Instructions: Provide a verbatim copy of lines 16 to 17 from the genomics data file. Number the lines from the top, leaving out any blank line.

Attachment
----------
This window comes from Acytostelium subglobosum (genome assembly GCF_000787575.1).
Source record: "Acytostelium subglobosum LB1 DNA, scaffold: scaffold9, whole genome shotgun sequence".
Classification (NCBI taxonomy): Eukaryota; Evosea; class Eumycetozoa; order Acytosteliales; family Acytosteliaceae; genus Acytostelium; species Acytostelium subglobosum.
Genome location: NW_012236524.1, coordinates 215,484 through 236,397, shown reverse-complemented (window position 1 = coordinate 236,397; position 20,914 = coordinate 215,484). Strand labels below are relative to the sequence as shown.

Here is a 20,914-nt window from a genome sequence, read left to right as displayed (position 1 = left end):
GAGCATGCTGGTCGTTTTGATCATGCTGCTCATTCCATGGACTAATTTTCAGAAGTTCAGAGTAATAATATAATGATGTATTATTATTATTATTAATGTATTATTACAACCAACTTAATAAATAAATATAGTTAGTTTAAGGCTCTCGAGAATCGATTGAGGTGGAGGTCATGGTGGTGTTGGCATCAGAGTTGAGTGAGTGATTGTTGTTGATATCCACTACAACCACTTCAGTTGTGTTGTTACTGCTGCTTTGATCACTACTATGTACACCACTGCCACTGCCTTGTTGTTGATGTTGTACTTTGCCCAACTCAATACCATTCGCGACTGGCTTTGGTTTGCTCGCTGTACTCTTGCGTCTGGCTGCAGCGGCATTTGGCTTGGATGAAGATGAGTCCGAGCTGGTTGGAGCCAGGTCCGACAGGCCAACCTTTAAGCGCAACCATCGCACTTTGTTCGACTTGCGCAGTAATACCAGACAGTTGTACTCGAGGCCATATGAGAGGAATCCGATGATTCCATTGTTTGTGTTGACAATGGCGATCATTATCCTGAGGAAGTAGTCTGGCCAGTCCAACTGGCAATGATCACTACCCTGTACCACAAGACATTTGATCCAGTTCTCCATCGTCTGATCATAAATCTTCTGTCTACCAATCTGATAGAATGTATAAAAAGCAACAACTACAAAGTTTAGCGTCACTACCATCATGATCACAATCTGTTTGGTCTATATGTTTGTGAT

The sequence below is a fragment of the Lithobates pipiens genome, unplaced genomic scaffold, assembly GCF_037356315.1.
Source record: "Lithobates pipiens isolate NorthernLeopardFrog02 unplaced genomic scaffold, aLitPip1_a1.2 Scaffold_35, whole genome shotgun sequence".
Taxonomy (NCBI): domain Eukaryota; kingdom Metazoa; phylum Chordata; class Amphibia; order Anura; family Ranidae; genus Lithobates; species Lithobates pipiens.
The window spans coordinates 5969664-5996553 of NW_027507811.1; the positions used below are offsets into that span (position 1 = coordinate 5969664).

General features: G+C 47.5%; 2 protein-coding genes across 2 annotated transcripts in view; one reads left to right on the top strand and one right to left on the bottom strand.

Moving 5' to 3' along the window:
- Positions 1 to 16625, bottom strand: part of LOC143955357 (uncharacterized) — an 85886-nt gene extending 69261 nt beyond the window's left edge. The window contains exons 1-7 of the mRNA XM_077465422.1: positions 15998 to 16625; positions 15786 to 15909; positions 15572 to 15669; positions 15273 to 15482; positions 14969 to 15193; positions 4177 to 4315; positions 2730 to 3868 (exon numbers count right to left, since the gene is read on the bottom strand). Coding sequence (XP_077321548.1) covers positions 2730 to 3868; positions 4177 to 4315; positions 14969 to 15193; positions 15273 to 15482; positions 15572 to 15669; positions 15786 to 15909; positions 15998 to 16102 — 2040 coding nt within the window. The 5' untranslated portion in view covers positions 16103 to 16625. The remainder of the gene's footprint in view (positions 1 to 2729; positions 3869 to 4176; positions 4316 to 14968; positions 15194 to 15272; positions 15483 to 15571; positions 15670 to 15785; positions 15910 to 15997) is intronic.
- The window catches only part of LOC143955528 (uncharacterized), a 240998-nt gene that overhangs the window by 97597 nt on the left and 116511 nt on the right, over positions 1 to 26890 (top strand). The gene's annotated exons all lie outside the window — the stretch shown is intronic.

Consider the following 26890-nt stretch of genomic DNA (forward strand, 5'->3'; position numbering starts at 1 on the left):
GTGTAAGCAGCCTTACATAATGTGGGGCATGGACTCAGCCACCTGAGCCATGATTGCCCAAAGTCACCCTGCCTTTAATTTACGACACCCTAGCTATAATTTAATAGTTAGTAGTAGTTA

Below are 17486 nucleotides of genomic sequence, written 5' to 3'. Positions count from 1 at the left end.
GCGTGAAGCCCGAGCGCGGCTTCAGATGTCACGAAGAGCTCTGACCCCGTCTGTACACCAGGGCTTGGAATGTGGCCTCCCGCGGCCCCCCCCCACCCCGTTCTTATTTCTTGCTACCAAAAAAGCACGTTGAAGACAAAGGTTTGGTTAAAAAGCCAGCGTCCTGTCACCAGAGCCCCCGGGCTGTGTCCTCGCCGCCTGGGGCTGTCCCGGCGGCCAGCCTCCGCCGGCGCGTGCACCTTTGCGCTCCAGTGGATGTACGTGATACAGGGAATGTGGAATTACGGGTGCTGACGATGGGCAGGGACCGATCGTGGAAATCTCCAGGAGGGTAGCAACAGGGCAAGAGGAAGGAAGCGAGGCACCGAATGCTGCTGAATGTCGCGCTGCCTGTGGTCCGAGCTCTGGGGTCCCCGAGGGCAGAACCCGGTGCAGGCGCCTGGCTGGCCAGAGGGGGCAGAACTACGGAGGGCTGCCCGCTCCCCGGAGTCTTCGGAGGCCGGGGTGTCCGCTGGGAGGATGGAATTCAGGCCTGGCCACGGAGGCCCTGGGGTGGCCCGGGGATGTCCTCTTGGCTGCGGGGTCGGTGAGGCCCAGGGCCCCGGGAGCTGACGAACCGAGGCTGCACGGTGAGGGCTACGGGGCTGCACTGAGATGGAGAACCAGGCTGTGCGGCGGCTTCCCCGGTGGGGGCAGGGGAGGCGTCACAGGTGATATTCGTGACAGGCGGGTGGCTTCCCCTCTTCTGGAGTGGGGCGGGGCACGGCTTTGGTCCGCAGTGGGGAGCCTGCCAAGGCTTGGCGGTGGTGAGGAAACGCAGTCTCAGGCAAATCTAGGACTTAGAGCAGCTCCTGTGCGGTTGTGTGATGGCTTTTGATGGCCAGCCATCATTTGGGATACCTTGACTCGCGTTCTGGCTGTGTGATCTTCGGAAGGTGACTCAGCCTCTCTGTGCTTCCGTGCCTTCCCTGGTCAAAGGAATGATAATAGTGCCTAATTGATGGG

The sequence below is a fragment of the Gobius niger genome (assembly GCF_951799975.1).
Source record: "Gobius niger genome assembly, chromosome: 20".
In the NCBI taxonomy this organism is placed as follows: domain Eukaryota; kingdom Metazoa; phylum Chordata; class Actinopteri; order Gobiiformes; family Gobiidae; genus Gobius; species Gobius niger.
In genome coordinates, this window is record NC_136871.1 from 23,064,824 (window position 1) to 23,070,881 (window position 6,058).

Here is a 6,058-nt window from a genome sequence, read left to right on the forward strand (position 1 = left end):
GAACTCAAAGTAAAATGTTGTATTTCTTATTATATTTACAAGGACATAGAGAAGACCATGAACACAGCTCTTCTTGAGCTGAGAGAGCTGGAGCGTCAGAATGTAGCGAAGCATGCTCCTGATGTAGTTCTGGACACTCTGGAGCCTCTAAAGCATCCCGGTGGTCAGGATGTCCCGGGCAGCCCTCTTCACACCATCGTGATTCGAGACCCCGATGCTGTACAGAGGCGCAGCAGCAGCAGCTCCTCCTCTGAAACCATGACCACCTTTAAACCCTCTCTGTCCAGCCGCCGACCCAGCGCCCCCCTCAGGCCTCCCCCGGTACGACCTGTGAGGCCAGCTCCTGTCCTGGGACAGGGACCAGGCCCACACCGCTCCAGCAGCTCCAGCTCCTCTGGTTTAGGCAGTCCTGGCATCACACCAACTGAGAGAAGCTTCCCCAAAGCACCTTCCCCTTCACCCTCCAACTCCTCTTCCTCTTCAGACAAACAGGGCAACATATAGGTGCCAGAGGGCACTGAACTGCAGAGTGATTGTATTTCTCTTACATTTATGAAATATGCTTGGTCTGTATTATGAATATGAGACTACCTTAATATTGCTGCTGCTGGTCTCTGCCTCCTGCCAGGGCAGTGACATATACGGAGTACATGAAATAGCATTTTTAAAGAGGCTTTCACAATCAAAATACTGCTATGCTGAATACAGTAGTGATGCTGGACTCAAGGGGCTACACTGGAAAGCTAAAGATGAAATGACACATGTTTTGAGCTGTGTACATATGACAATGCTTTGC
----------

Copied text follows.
GTGTAAGCAGCCTTACATAATGTGGGGCATGGACTCAGCCACCTGAGCCATGATTGCCCAAAGTCACCCTGCCTTTAATTTACGACACCCTAGCTATAATTTAATAGTTAGTAGTAGTTA

Below are 17486 nucleotides of genomic sequence, written 5' to 3'. Positions count from 1 at the left end.